Ohio House Passes "Ohio High School Career Opportunity Act"
HB 98 gives skilled trades and other recruiters two opportunities per year to speak with students in grades 9-12
Posted November 30, 2017 by Majority Caucus

The Ohio House unanimously passed legislation Wednesday to guarantee the skilled trades and other kinds of career recruiters (medical centers, universities, manufacturers, military recruiters, etc.) a minimum of two opportunities per year to speak with Ohio students in grades 9-12 about potential career paths. Ohio’s public school districts will not be able to outright refuse access, although they would be able to establish an application process for employers and recruiters.

Sponsored by State Representatives Mike Duffey (R-Worthington) and Kristen Boggs (D-Columbus), the legislation is actively supported by the Ohio Chamber of Commerce, various skilled trade groups, manufacturing companies and even a director of talent acquisition at The Ohio State University Wexner Medical Center, all of whom say Ohio schools have not always welcomed these recruiters.

“Right now, it is very easy for an Ohio high school to simply ignore a recruiter, because there’s no law giving them a right to speak with students,” said Rep. Duffey, who also chairs the Ohio House Higher Education and Workforce Development committee. “And frankly, there’s a lot of pressure to send every student to college. However, that is an unrealistic goal. It’s time to encourage conversations with students about the many high paying jobs that exist in the skilled trades – many of which require no college debt and often pay surprisingly high wages utilizing on-the-job training. ”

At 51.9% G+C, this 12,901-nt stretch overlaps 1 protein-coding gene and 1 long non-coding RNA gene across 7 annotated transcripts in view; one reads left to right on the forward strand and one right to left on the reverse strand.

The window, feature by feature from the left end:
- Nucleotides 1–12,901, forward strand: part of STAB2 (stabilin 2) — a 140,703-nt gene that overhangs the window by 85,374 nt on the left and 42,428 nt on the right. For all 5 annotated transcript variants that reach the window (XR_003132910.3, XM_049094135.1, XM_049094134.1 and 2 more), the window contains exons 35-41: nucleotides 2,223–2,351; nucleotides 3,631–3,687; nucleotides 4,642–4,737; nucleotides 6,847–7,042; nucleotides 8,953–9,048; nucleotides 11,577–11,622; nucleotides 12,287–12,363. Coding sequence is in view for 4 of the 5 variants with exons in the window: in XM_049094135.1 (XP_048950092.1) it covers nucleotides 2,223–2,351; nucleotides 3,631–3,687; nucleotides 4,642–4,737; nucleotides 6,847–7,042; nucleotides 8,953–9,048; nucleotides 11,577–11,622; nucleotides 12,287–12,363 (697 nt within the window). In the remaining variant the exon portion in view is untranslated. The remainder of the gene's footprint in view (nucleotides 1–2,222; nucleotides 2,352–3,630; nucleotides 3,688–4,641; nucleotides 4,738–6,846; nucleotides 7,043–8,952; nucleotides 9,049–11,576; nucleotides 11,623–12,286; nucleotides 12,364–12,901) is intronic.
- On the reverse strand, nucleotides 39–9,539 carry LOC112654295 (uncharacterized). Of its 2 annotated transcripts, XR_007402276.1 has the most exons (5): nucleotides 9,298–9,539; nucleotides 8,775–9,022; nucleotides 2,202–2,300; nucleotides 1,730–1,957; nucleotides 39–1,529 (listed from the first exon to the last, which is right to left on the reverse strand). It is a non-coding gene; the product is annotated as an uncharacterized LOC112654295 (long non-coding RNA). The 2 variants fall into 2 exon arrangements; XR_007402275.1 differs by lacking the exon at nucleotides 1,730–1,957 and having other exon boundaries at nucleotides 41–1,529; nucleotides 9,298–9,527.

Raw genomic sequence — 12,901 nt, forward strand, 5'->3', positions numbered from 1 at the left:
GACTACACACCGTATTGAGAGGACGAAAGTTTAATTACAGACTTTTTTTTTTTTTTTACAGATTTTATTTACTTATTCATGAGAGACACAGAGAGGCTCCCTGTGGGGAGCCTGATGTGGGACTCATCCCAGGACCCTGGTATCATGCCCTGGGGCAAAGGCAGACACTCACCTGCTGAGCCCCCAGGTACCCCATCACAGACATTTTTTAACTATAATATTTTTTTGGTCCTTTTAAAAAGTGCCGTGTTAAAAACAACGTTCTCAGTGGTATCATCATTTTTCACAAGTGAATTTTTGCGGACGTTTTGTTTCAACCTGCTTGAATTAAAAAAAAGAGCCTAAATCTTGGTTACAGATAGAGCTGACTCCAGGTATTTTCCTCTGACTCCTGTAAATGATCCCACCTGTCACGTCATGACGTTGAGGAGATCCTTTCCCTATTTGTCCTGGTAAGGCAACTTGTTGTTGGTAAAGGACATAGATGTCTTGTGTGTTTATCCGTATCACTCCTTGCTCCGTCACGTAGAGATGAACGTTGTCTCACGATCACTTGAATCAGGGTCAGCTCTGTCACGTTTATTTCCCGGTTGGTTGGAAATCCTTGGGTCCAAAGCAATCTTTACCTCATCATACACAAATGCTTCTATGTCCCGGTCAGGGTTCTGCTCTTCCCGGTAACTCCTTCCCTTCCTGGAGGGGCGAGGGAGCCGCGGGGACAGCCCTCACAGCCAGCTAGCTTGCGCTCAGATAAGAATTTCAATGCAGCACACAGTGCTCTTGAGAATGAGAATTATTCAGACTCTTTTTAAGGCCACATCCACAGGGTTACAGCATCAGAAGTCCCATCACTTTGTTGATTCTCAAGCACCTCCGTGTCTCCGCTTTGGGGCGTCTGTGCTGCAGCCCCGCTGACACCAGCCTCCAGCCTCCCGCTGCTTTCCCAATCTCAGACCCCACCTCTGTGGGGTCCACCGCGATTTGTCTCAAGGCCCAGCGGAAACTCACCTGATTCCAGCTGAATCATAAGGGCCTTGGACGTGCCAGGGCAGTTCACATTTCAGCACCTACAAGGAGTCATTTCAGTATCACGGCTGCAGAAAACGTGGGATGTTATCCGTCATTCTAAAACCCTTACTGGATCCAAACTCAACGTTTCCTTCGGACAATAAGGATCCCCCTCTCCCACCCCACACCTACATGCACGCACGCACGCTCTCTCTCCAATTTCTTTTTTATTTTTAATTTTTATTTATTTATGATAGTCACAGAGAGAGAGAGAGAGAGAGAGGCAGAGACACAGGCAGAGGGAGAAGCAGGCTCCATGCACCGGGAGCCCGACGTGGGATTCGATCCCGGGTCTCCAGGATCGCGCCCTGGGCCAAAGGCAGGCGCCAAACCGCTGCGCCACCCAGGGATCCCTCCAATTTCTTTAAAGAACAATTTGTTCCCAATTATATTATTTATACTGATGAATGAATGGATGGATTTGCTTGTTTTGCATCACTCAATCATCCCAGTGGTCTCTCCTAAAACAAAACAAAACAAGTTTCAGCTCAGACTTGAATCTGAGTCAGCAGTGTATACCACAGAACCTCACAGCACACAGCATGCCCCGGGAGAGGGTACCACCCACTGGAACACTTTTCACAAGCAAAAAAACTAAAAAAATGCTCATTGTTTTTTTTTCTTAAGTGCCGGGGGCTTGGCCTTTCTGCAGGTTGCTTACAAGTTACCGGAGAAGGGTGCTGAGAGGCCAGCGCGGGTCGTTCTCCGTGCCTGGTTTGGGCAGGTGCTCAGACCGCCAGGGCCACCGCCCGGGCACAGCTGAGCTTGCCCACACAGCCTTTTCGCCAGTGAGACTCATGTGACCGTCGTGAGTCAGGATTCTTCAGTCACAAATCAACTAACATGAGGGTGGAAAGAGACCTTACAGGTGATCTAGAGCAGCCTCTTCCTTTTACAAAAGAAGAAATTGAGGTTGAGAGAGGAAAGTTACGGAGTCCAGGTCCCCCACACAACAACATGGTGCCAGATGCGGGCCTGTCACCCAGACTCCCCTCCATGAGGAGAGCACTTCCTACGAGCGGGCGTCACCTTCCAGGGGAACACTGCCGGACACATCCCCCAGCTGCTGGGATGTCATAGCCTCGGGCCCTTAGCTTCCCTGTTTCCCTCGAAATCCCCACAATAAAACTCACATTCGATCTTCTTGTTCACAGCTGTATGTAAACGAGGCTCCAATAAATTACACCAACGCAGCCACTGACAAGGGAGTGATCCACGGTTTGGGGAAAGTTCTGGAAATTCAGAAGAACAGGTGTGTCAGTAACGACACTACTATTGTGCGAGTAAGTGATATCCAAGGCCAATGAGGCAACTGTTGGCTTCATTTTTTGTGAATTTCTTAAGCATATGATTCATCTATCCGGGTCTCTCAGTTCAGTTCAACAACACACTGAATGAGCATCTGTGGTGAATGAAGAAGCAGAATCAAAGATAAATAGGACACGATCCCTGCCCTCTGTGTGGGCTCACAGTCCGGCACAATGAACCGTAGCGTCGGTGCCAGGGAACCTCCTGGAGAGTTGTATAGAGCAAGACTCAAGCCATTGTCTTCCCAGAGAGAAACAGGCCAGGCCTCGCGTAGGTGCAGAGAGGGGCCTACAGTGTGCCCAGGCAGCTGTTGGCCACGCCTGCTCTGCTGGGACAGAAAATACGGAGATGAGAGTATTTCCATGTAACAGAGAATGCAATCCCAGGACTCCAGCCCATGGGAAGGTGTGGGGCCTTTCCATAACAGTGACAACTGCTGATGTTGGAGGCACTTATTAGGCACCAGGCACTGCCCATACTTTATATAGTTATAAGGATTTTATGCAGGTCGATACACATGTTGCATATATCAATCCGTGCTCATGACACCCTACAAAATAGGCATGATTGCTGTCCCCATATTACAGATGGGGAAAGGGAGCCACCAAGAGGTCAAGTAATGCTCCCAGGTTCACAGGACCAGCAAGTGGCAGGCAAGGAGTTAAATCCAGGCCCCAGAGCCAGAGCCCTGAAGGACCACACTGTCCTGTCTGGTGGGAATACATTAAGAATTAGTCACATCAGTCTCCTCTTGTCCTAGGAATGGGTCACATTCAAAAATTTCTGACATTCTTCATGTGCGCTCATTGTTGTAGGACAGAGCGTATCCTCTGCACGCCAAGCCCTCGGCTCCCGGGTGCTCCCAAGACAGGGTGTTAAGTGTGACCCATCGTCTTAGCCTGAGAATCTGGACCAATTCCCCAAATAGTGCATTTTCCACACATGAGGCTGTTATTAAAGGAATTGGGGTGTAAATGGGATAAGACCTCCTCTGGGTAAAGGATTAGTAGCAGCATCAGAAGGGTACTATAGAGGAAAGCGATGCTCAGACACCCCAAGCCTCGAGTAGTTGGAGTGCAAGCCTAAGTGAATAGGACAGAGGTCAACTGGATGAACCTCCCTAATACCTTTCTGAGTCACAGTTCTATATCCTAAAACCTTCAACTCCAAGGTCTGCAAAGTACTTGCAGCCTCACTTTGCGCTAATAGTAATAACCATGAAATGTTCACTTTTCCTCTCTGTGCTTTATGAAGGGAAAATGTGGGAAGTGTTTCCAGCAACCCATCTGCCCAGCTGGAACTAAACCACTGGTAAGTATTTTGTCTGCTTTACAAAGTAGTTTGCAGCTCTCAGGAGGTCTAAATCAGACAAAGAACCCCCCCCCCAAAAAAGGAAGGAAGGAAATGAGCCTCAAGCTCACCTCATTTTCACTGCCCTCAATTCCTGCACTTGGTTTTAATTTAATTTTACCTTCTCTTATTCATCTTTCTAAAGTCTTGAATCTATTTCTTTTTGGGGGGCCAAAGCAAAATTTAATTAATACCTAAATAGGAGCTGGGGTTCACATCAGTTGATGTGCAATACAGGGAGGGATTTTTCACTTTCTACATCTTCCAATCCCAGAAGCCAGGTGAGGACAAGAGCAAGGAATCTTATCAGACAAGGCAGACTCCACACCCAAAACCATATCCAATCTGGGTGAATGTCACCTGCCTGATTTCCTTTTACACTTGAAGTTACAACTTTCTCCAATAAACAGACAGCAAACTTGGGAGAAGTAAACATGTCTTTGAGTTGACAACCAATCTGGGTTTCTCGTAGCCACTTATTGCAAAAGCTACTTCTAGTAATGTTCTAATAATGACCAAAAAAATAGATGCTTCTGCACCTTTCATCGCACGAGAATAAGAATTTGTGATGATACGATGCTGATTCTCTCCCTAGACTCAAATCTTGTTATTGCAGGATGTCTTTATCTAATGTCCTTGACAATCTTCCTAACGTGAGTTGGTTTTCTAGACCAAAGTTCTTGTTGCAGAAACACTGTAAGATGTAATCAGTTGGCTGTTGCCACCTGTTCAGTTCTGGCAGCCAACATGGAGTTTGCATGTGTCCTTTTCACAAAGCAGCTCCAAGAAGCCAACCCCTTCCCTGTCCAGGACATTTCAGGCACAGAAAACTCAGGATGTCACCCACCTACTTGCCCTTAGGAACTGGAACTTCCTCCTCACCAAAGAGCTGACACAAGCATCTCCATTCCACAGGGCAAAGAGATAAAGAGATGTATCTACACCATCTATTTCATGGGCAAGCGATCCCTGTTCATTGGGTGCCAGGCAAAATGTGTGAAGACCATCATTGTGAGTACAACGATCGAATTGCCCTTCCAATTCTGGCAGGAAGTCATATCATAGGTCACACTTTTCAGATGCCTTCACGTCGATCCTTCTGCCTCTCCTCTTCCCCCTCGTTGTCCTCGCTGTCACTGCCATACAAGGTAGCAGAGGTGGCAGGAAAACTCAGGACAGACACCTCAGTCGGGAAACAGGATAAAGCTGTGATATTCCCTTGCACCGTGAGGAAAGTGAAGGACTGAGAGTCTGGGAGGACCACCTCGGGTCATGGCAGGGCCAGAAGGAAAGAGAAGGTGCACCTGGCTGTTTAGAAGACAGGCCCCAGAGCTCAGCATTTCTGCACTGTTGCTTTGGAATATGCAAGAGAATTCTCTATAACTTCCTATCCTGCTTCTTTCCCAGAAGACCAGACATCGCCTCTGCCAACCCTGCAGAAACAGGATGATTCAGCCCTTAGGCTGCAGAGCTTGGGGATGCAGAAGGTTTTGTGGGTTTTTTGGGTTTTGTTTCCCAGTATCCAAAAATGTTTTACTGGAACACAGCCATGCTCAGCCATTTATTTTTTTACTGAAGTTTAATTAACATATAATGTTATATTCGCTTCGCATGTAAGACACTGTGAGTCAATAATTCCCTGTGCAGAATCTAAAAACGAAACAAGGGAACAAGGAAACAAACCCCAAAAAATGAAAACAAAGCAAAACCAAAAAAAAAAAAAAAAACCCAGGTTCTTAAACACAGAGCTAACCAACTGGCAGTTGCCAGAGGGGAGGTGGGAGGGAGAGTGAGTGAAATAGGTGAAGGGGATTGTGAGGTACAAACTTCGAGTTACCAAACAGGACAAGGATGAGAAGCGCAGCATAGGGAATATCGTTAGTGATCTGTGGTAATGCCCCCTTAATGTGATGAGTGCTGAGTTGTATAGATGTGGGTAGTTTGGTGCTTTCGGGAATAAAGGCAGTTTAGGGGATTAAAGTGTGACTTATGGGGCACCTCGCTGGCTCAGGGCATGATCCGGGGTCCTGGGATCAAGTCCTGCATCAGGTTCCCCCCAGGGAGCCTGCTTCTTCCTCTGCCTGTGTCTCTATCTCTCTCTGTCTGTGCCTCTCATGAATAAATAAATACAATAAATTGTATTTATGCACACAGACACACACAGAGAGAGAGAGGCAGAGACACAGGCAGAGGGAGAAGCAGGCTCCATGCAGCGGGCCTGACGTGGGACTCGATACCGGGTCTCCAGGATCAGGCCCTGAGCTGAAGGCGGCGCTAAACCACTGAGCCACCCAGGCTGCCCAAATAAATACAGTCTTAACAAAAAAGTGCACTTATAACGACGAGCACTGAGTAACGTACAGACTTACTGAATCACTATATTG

Duffey began working on this legislation after attending a Columbus Metropolitan Club presentation on June 20, 2015 at which then Columbus Chamber President Michael Dalby presided. Panelists included Karen Bryer, director of talent acquisition at The Ohio State Wexner Medical Center as well as Dennis Duffey (no relation to Rep. Duffey), secretary-treasurer of the Ohio State Building Construction Trades Council.  During that panel session, each panelist expressed frustration that Ohio’s high schools could be unhelpful in providing access to students to speak about careers.

“This bill will provide Ohio students the opportunity to learn about career opportunities immediately available upon graduation,” Rep. Boggs said.  “As college costs soar, it’s incredibly important for young adults to know all of their options so they can construct a pathway to success that best fits their life.”

Under current Ohio law, Ohio high schools can refuse access for nearly all recruiters, leaving public universities, trade schools and military recruiters without an appeal process.

The Ohio House passed HB 98 with a unanimous vote. The legislation now heads to the Ohio Senate for possible committee hearings and floor vote.

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